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Cortical activation pattern during shoulder simple versus vibration exercises: a functional near infrared spectroscopy study

Title
Cortical activation pattern during shoulder simple versus vibration exercises: a functional near infrared spectroscopy study
Authors
Jang, Sung HoYeo, Sang SeokLee, Seung HyunJin, Sang HyunLee, Mi Young
DGIST Authors
Jin, Sang Hyun
Issue Date
2017-08
Citation
Neural Regeneration Research, 12(8), 1294-1298
Type
Article
Article Type
Article
Keywords
Brain FunctionCortical ActivationFlexible PolefNIRSFunctional Near Infrared Spectroscopy (FNIRS)Meta AnalysisMotorMuscle ActivationNerve RegenerationNeural RegenerationRehabilitationShoulder Vibration ExerciseTherapyWhole Body VibrationYoung
ISSN
1673-5374
Abstract
To date, the cortical effect of exercise has not been fully elucidated. Using the functional near infrared spectroscopy, we attempted to compare the cortical effect between shoulder vibration exercise and shoulder simple exercise. Eight healthy subjects were recruited for this study. Two different exercise tasks (shoulder vibration exercise using the flexible pole and shoulder simple exercise) were performed using a block paradigm. We measured the values of oxygenated hemoglobin in the four regions of interest: the primary sensory-motor cortex (SM1 total, arm somatotopy, and leg and trunk somatotopy), the premotor cortex, the supplementary motor area, and the prefrontal cortex. During shoulder vibration exercise and shoulder simple exercise, cortical activation was observed in SM1 (total, arm somatotopy, and leg and trunk somatotopy), premotor cortex, supplementary motor area, and prefrontal cortex. Higher oxygenated hemoglobin values were also observed in the areas of arm somatotopy of SM1 compared with those of other regions of interest. However, no significant difference in the arm somatotopy of SM1 was observed between the two exercises. By contrast, in the leg and trunk somatotopy of SM1, shoulder vibration exercise led to a significantly higher oxy-hemoglobin value than shoulder simple exercise. These two exercises may result in cortical activation effects for the motor areas relevant to the shoulder exercise, especially in the arm somatotopy of SM1. However, shoulder vibration exercise has an additional cortical activation effect for the leg and trunk somatotopy of SM1.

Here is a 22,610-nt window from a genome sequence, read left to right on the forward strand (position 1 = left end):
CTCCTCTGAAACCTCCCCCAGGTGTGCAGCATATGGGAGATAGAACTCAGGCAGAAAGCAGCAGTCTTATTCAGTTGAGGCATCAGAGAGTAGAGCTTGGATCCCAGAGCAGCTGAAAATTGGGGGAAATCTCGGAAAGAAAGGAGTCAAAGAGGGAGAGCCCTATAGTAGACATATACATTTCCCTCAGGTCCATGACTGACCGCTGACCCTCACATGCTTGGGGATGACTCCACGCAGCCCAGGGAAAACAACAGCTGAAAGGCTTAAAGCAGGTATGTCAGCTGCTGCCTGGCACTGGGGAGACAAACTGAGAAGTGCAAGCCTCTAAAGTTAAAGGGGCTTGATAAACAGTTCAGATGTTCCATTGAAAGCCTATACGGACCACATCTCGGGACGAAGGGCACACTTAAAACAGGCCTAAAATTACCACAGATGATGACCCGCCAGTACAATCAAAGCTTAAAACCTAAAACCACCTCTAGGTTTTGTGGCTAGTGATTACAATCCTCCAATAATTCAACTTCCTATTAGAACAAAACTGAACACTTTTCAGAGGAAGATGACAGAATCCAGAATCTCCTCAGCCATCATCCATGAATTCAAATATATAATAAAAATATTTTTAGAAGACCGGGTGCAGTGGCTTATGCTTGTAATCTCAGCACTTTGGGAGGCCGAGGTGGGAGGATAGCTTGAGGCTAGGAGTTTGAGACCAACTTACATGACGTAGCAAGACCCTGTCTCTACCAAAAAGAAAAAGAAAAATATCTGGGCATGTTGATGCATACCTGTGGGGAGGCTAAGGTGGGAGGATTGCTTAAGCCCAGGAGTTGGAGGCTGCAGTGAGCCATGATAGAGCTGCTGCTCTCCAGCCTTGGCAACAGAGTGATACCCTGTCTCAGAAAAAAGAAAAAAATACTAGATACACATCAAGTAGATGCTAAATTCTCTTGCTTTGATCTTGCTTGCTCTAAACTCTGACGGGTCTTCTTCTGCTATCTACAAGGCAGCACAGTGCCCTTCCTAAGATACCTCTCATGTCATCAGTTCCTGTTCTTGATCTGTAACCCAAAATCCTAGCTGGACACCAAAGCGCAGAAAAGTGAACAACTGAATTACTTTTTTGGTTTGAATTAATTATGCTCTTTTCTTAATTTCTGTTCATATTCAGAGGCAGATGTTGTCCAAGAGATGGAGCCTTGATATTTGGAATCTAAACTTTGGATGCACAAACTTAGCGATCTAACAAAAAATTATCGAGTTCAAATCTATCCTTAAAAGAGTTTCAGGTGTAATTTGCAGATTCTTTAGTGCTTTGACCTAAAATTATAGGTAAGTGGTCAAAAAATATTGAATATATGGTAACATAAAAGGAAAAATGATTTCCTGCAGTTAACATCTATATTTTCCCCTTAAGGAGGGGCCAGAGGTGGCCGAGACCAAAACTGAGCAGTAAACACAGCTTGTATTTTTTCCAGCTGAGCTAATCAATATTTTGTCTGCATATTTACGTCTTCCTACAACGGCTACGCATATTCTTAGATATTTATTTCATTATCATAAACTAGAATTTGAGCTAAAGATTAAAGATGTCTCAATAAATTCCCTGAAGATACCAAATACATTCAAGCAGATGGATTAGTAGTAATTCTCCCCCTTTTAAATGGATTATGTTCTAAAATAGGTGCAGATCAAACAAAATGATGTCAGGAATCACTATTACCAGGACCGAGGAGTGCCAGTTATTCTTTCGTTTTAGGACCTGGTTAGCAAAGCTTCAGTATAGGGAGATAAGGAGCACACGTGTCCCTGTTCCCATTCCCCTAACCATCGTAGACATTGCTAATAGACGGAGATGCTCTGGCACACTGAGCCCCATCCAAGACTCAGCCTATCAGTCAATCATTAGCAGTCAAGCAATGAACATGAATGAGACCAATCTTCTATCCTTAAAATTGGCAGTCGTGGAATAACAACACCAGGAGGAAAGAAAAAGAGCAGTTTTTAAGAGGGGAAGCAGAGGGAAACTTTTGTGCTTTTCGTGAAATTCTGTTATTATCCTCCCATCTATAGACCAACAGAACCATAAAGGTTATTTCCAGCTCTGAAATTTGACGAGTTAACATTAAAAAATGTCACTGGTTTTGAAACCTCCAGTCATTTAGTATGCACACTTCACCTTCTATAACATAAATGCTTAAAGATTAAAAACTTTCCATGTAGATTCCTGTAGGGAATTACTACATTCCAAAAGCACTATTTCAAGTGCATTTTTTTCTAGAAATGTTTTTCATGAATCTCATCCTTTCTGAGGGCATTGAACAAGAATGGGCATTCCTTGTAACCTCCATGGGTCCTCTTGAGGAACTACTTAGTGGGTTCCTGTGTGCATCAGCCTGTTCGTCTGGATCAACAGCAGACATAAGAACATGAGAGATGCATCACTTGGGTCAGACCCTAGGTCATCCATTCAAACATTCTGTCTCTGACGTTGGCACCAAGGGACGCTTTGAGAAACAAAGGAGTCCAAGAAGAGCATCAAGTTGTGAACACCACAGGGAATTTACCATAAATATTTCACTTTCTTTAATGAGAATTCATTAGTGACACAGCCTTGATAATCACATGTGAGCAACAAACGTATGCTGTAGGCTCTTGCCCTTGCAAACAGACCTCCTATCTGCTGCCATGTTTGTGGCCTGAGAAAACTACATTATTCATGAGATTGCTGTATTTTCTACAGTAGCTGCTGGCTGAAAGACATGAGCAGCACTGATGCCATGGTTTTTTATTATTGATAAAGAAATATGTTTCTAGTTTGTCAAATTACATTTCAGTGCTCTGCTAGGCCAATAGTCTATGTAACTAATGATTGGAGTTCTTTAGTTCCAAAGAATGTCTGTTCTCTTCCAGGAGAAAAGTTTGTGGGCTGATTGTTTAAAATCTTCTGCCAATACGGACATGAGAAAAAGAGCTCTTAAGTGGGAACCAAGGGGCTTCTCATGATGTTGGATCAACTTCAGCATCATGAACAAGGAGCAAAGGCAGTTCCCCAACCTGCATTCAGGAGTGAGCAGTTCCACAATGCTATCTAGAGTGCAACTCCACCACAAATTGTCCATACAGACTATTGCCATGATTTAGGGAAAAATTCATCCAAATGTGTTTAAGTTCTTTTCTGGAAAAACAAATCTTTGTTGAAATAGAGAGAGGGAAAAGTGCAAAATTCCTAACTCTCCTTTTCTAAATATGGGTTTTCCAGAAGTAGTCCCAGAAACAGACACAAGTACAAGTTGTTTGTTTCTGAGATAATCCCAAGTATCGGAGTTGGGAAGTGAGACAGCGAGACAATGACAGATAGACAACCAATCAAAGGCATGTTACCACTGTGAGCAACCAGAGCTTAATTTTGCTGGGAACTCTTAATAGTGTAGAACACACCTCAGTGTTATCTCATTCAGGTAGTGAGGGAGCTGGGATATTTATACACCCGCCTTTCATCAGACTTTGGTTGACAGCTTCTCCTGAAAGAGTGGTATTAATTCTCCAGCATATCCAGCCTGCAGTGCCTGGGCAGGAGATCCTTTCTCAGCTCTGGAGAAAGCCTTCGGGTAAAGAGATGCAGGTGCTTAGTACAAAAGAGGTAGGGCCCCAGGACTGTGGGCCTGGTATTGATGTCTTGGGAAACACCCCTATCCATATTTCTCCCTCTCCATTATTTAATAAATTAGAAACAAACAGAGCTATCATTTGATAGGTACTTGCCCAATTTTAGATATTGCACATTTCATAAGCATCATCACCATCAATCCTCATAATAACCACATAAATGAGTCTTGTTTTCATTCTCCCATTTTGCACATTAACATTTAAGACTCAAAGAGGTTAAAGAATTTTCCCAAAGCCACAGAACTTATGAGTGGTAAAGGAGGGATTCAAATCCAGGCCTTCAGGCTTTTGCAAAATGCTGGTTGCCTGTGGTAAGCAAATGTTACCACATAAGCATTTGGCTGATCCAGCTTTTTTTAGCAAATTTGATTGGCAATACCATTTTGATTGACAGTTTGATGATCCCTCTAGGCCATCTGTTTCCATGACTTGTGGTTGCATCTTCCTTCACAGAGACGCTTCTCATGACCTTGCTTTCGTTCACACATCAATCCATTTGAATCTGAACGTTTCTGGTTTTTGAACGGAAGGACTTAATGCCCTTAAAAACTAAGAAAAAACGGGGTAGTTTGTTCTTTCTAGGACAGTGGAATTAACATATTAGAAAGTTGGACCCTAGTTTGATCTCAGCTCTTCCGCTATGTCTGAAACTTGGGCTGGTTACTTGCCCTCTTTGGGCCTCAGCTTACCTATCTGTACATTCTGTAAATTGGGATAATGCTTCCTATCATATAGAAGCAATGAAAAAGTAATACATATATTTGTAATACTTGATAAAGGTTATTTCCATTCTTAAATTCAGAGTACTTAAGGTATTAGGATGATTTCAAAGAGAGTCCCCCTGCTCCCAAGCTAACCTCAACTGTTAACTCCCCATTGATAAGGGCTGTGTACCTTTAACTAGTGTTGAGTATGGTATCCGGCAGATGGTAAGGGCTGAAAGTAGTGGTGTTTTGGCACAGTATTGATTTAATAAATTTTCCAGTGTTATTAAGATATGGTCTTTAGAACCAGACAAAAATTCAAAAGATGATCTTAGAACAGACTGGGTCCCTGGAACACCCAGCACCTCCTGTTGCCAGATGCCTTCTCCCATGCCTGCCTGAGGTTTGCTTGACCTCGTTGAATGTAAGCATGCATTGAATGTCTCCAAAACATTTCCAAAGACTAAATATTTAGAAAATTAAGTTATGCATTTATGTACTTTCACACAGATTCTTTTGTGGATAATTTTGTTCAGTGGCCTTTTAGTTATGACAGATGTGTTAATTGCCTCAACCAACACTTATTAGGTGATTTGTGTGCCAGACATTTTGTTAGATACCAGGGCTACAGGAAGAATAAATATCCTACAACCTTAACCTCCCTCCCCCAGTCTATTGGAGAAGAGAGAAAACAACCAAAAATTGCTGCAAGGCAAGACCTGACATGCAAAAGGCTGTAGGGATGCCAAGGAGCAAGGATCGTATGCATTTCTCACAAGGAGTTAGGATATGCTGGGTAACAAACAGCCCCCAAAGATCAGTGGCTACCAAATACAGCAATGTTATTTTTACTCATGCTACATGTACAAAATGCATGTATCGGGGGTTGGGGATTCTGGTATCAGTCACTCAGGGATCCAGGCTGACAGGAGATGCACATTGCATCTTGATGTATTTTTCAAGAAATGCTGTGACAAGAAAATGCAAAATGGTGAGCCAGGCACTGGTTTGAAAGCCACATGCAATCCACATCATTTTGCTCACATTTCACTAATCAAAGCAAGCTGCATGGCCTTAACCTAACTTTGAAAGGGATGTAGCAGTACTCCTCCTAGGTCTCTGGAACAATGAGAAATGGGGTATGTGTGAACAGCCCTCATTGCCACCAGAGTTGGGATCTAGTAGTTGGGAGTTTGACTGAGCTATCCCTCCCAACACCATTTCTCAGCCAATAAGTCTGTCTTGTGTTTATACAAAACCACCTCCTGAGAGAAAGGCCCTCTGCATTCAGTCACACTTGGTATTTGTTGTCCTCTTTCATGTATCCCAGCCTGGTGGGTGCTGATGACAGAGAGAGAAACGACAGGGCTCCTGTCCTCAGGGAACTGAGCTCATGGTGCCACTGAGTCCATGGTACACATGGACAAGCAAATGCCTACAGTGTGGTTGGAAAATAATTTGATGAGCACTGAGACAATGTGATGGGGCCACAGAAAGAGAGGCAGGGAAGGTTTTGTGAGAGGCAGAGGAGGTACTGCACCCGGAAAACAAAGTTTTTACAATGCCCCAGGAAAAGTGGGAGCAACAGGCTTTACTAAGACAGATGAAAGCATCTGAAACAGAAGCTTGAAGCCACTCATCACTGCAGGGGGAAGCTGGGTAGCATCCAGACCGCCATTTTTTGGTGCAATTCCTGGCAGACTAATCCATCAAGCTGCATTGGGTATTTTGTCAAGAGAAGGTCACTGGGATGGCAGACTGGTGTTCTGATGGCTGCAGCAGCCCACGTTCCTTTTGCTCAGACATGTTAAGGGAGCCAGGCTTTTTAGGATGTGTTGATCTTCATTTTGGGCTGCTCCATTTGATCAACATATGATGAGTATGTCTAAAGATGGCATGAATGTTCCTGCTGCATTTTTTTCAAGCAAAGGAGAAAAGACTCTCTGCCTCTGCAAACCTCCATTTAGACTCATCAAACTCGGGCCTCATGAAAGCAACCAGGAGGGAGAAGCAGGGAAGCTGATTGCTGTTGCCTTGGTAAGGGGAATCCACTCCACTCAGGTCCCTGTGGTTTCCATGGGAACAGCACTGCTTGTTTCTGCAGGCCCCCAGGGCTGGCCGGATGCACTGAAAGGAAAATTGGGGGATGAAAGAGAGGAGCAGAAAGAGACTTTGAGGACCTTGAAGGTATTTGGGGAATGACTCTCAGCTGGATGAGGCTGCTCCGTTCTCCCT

URI
http://hdl.handle.net/20.500.11750/4546
DOI
10.4103/1673-5374.213549
Publisher
MEDKNOW PUBLICATIONS & MEDIA PVT LTD
Files:
There are no files associated with this item.
Collection:
Division of IoT∙Robotics Convergence Research1. Journal Articles


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